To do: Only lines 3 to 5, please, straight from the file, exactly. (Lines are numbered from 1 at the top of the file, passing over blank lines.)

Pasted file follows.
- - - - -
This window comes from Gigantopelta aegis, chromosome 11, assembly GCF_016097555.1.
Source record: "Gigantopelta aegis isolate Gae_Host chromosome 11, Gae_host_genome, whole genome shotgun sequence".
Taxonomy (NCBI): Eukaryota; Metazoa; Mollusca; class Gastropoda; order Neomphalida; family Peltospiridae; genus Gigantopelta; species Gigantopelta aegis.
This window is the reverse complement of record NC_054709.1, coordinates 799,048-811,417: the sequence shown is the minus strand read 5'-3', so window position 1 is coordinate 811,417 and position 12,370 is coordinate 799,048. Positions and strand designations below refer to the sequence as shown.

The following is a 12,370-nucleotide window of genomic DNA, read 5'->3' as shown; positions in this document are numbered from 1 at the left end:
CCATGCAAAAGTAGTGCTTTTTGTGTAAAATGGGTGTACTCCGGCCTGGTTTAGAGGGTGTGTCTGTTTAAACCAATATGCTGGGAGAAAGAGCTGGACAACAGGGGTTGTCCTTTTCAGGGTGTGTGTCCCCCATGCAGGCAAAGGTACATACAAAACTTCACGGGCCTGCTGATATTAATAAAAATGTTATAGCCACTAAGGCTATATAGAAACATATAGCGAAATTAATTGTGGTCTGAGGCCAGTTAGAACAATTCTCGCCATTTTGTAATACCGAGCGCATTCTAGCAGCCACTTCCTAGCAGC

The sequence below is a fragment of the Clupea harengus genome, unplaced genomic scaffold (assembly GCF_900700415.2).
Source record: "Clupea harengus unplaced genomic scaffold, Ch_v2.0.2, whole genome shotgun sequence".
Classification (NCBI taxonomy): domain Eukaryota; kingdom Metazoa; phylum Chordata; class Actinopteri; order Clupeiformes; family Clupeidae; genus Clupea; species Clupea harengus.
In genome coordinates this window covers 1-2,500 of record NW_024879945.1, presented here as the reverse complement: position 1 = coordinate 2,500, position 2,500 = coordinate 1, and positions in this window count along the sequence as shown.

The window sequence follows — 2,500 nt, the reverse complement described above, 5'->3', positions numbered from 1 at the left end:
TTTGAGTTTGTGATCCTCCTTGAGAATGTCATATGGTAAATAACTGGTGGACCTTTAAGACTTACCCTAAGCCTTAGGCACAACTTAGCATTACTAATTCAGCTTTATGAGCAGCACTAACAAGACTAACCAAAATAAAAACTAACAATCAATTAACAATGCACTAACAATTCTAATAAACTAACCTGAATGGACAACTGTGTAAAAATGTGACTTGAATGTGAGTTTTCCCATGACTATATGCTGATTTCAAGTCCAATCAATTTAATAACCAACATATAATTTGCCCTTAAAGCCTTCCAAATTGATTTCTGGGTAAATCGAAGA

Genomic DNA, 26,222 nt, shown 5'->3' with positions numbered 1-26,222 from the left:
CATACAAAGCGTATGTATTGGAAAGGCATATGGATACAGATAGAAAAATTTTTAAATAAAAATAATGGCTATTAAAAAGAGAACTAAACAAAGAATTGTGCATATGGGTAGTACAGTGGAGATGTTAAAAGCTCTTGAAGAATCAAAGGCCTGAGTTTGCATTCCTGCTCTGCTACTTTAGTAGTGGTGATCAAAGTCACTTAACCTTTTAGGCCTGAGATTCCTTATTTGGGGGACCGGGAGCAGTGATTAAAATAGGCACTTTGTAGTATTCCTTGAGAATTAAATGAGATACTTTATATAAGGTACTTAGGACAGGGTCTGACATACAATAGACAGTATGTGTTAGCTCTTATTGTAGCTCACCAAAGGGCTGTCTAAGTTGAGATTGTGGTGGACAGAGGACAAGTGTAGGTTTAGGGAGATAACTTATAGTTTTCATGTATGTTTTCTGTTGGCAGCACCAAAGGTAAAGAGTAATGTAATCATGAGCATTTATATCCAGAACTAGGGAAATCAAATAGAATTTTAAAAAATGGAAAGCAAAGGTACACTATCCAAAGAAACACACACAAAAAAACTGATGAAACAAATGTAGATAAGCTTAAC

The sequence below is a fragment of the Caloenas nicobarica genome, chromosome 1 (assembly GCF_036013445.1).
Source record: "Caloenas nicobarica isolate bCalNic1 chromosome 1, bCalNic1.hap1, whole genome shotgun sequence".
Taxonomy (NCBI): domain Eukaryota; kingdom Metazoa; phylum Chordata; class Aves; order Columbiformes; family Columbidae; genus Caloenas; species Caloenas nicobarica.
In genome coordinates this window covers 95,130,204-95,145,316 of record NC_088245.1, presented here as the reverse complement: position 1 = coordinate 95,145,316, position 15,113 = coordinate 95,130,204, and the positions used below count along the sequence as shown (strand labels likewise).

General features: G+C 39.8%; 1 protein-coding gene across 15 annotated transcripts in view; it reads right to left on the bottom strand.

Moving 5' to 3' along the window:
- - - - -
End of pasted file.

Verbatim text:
Taxonomy (NCBI): Eukaryota; Metazoa; Mollusca; class Gastropoda; order Neomphalida; family Peltospiridae; genus Gigantopelta; species Gigantopelta aegis.
This window is the reverse complement of record NC_054709.1, coordinates 799,048-811,417: the sequence shown is the minus strand read 5'-3', so window position 1 is coordinate 811,417 and position 12,370 is coordinate 799,048. Positions and strand designations below refer to the sequence as shown.

The following is a 12,370-nucleotide window of genomic DNA, read 5'->3' as shown; positions in this document are numbered from 1 at the left end: